Mixed messages on menu at Meat the Future event

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Scotland’s beef, lamb and pork producers and processors were challenged yesterday to rethink the future trajectory of the red meat business by focusing on exports and embracing the opportunities offered by climate change.

However, after a full day of sometimes mixed messages from international, national and local speakers, many of the 400 delegates left Quality Meat Scotland’s Meat the Future conference in Glasgow unsure about how the often heady ambitions could be realised.

They were told by Scotland Food and Drink chief executive James Withers to ignore the current anti-farming rhetoric and negative publicity, and to “let vegans be”.

Instead, Mr Withers appealed to the farmers, processors, retailers and chefs to use the Scottish meat industry’s strong environmental credentials to grab the “phenomenal opportunity” surrounding climate change.

“Bring it on,” he said. “The world’s going to eat less red meat but it needs to eat better, so here we come. In Scotland we can be masters of sequestration, and embrace and promote how we manage our grassland and the phenomenal importance of our peatland.”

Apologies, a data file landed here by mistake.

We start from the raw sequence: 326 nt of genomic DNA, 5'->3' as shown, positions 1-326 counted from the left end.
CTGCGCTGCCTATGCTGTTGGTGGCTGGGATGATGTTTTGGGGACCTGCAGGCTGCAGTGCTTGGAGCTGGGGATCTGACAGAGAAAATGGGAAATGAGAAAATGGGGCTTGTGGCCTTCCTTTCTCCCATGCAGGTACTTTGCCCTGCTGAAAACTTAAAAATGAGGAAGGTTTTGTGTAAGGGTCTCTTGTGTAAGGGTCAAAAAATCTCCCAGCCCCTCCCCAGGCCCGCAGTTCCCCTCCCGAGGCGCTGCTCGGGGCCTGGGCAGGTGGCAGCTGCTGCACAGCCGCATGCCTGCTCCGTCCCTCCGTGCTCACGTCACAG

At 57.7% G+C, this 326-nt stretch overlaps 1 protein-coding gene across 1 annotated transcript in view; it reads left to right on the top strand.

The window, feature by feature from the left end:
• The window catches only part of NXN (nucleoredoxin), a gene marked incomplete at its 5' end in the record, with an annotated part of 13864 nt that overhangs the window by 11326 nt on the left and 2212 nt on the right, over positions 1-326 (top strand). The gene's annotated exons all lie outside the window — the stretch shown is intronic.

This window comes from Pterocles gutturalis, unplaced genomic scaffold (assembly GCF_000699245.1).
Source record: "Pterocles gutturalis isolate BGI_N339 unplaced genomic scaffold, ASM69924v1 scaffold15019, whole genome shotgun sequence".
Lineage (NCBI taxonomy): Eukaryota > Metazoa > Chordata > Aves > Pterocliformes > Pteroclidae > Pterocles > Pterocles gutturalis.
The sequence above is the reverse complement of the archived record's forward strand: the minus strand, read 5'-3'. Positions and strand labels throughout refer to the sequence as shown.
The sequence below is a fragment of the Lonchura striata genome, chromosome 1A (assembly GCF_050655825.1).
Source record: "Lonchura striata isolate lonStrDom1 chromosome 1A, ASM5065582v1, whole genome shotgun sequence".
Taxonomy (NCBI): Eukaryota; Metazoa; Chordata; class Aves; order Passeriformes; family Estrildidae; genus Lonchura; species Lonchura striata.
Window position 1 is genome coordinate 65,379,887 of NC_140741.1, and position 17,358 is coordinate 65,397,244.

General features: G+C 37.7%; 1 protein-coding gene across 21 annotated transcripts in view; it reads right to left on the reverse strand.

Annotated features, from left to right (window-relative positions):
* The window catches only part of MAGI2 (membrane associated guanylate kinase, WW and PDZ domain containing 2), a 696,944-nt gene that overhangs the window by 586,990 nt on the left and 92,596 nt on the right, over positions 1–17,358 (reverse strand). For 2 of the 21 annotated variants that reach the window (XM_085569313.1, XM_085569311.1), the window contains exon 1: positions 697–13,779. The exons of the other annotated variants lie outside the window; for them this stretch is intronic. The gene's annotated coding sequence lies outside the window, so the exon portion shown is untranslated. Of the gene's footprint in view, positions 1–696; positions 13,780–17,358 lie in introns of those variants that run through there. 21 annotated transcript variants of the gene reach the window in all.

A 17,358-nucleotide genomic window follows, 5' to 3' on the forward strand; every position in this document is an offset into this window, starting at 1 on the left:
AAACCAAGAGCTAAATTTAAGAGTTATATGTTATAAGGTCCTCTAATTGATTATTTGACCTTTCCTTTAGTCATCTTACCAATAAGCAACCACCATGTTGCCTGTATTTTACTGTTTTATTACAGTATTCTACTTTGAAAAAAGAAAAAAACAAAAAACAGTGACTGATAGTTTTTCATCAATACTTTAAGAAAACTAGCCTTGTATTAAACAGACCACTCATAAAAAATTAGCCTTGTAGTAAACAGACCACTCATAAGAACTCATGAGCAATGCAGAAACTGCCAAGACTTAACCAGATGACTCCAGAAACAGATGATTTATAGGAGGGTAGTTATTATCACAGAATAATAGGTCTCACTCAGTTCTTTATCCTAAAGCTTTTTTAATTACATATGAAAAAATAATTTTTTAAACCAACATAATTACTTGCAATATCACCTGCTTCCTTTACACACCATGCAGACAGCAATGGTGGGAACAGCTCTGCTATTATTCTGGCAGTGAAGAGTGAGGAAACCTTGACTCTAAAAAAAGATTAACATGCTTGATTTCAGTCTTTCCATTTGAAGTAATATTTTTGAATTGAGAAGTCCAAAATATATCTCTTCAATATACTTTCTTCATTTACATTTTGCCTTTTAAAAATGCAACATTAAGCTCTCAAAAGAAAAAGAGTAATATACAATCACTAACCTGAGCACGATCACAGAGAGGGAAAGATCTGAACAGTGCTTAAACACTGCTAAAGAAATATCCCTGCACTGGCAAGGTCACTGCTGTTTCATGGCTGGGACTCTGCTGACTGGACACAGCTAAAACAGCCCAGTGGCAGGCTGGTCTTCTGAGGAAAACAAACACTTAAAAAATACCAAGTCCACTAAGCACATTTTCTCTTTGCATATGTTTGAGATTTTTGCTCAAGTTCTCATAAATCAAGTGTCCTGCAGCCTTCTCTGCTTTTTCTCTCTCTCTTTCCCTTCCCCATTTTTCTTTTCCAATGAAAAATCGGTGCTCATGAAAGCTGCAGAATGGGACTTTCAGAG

He insisted the opportunities for Scottish meat lay in exports rather than domestic markets which are dominated by retailers like Lidl, Tesco, Aldi and Morrisons. He said: “They take the vast majority of what we produce and we export less than 10%.

“I don’t think we can operate an optimum sustainable industry if our only customers are in a few hands in the UK. It will be challenging and scary to think about moving beyond that solid customer base, and there is a fear that others will come in and take that market, but we have to change the dynamics.”

 

Nancy Nicolson

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